CTLE does not apply to new teachers. Once teachers have received their professional certificate the requirements are:

each 5 year registration period, an applicant shall successfully complete a minimum of 100 hours of continuing teacher and leader education, as defined by the Commissioner.

 The issuer of CTLE credits must be authorized to do so by the SED. Some entities automatically qualify as a CTLE provider: schools, teacher centers, and BOCES. Then there is another category called “Other prospective sponsors.” This category includes museums and/or historical societies. There is a $600 application fee for 5 years coverage. Technically the $600 is for the evaluation of your application so if your application is declined you are out the money, there is no refund. There is no indication if a rejected application can be resubmitted without an additional $600 fee based on feedback from SED or even if SED will provide feedback. My impression is this one of the areas that requires finetuning.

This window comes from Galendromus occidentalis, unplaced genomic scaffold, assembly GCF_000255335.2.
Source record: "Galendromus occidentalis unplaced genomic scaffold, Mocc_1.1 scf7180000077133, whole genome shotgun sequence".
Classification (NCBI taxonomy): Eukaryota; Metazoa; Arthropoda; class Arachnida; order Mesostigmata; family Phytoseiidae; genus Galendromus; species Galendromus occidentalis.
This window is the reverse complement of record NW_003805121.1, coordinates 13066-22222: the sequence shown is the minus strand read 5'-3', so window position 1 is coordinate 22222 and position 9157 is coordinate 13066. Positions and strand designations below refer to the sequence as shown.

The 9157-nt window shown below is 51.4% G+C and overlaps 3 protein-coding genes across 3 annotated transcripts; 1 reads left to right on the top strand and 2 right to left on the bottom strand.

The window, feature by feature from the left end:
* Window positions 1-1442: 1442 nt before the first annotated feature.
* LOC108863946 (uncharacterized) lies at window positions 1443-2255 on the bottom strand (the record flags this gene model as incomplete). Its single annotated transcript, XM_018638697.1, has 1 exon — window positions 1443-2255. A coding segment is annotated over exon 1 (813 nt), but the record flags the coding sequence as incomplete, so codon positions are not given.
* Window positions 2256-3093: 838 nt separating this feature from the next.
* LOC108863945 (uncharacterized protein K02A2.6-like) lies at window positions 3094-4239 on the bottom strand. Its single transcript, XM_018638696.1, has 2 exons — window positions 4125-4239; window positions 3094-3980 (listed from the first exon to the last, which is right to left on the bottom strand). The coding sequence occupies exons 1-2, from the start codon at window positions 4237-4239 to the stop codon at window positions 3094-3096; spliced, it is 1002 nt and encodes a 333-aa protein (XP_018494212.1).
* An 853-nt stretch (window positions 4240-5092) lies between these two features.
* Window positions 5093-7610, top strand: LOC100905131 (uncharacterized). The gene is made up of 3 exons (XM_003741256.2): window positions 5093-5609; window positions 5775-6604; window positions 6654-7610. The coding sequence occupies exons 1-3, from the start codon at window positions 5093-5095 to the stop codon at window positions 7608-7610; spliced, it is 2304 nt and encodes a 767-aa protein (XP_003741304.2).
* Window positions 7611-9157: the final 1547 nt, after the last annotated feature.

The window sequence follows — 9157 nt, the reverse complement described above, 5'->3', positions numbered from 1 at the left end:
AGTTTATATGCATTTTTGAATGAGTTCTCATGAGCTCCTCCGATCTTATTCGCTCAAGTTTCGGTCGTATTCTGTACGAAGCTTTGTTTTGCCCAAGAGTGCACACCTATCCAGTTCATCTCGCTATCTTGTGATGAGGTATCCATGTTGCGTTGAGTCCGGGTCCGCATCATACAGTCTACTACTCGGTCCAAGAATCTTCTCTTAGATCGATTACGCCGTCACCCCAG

To download the application as a PDF go to

Some of the items for the application are similar to what you may already do for grants. The key items in the application process are:

1. Copy of Charter or Certificate of Incorporation
2. Copy of mission statement or purpose of the organization
3. Sample CTLE Activity and all relevant documents – this is the only time a proposed CTLE activity needs to be submitted. You are not required to submit each time you present a program. Most likely history organization programs will be content oriented. You will be presenting information via a lecture, exhibit tour, grounds tour, etc.